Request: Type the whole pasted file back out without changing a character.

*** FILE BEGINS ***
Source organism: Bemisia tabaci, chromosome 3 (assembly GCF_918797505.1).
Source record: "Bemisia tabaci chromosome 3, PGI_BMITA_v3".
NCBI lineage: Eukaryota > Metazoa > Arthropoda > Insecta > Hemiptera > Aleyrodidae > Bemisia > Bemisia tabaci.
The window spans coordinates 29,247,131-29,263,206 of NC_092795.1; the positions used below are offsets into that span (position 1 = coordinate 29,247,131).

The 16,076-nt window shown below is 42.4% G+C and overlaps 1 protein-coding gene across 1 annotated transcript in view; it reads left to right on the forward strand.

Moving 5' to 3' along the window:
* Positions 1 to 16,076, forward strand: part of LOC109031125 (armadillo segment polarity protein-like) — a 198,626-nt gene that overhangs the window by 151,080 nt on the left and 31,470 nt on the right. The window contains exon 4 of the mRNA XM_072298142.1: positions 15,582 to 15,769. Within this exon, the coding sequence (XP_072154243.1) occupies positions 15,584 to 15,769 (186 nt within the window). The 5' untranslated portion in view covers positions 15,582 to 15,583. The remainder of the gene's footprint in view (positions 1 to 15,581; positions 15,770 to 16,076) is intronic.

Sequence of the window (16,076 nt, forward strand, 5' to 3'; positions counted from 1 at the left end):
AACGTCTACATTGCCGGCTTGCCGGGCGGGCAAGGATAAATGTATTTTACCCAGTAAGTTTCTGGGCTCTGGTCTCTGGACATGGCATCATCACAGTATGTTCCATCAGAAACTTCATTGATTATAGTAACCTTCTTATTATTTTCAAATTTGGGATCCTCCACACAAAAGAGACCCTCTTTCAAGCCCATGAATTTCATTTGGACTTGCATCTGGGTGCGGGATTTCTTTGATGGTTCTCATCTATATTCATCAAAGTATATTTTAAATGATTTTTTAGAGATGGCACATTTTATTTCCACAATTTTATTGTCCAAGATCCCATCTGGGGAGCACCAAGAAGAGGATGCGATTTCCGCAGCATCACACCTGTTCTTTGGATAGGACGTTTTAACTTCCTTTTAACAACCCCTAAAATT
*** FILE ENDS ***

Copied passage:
Source organism: Bemisia tabaci, chromosome 3 (assembly GCF_918797505.1).
Source record: "Bemisia tabaci chromosome 3, PGI_BMITA_v3".
NCBI lineage: Eukaryota > Metazoa > Arthropoda > Insecta > Hemiptera > Aleyrodidae > Bemisia > Bemisia tabaci.
The window spans coordinates 29,247,131-29,263,206 of NC_092795.1; the positions used below are offsets into that span (position 1 = coordinate 29,247,131).

The 16,076-nt window shown below is 42.4% G+C and overlaps 1 protein-coding gene across 1 annotated transcript in view; it reads left to right on the forward strand.

Moving 5' to 3' along the window:
* Positions 1 to 16,076, forward strand: part of LOC109031125 (armadillo segment polarity protein-like) — a 198,626-nt gene that overhangs the window by 151,080 nt on the left and 31,470 nt on the right. The window contains exon 4 of the mRNA XM_072298142.1: positions 15,582 to 15,769. Within this exon, the coding sequence (XP_072154243.1) occupies positions 15,584 to 15,769 (186 nt within the window). The 5' untranslated portion in view covers positions 15,582 to 15,583. The remainder of the gene's footprint in view (positions 1 to 15,581; positions 15,770 to 16,076) is intronic.

Sequence of the window (16,076 nt, forward strand, 5' to 3'; positions counted from 1 at the left end):
AACGTCTACATTGCCGGCTTGCCGGGCGGGCAAGGATAAATGTATTTTACCCAGTAAGTTTCTGGGCTCTGGTCTCTGGACATGGCATCATCACAGTATGTTCCATCAGAAACTTCATTGATTATAGTAACCTTCTTATTATTTTCAAATTTGGGATCCTCCACACAAAAGAGACCCTCTTTCAAGCCCATGAATTTCATTTGGACTTGCATCTGGGTGCGGGATTTCTTTGATGGTTCTCATCTATATTCATCAAAGTATATTTTAAATGATTTTTTAGAGATGGCACATTTTATTTCCACAATTTTATTGTCCAAGATCCCATCTGGGGAGCACCAAGAAGAGGATGCGATTTCCGCAGCATCACACCTGTTCTTTGGATAGGACGTTTTAACTTCCTTTTAACAACCCCTAAAATT